From the book-lined interior of the Biblioteca Casanatense to the walls of the Piazza Mignanelli, Valentino took us on a journey of discovery through the ages of ancient Rome this haute couture AW15 season.
By Christopher Prince
Much can be said about what design duo, Maria Grazia Chiuri and Pierpaolo Piccioli have done for the house of Valentino. The pair journeyed back to Rome, to where it all began in 1960 when Valentino Garavani set up the labels couture house. And to this day the brand has weathered the storm, surviving over half a decade inside its Italian headquarters.
Prior to the show guests were treated to an exclusive Roman expedition, First at the city’s public library Biblioteca Casanatense, to an 1840s marble bath set within a private palazzo, inside a third-century AD Mithraic cavern, before a final pit stop at the painter, Giorgio de Chirico’s apartment museum. This was no ordinary haute couture collection, but an ode to Italian culture and history.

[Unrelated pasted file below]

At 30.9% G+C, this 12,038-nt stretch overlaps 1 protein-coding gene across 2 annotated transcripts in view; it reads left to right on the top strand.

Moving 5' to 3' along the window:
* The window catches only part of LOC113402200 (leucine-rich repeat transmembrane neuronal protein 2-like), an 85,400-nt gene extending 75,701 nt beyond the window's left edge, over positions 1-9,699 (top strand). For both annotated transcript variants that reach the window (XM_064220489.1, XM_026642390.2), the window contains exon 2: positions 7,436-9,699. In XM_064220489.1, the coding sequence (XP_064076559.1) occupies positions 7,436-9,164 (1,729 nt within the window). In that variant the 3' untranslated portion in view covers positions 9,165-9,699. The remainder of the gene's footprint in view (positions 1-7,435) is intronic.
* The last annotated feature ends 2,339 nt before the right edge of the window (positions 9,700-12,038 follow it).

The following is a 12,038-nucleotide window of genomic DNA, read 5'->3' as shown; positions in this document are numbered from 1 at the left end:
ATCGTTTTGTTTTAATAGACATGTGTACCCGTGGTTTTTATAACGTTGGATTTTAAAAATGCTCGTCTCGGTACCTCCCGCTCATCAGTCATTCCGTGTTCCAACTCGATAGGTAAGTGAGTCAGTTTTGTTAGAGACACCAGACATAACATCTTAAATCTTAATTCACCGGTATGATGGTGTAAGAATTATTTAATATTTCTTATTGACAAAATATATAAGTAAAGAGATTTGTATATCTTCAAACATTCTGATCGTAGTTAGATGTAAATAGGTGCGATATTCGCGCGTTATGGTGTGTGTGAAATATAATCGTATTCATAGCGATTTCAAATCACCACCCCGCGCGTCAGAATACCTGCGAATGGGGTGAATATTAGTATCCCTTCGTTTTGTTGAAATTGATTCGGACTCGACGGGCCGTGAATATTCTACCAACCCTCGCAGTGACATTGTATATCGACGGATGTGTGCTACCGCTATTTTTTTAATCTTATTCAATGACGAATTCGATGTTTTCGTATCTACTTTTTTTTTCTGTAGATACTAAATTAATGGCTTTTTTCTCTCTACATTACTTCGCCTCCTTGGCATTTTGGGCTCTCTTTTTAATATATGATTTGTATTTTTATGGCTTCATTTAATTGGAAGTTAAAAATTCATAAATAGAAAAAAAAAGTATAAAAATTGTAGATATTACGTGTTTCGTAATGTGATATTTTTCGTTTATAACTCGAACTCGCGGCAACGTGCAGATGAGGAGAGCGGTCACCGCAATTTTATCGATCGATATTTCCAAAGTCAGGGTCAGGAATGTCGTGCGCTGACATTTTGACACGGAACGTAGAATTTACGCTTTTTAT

The show itself culminated this very sensibility. Held within the walls of the Piazza Mignanelli at sunset the collection echoed the spirit of Rome. The opener was dominated in black, chosen to reflect the slightly noir, sinister aspect of the city’s ancestry. From there the references picked up pace, first in shrouded cape silhouettes made famous by the house – as if sculpted from the coliseum, to the golden pendants from jeweler Alessandro Gaggio, evocative of armour.
A nod to the eagle – a symbol of Imperial Rome – was innovatively fed into couture gowns in open-winged shoulder straps alongside woven wheat stalk motifs on a golden lace dress and regal embroidery trickling down ponchos. It wasn’t just about fashion. It was a heartfelt love letter to the city that birthed one of the finest couture houses in the world.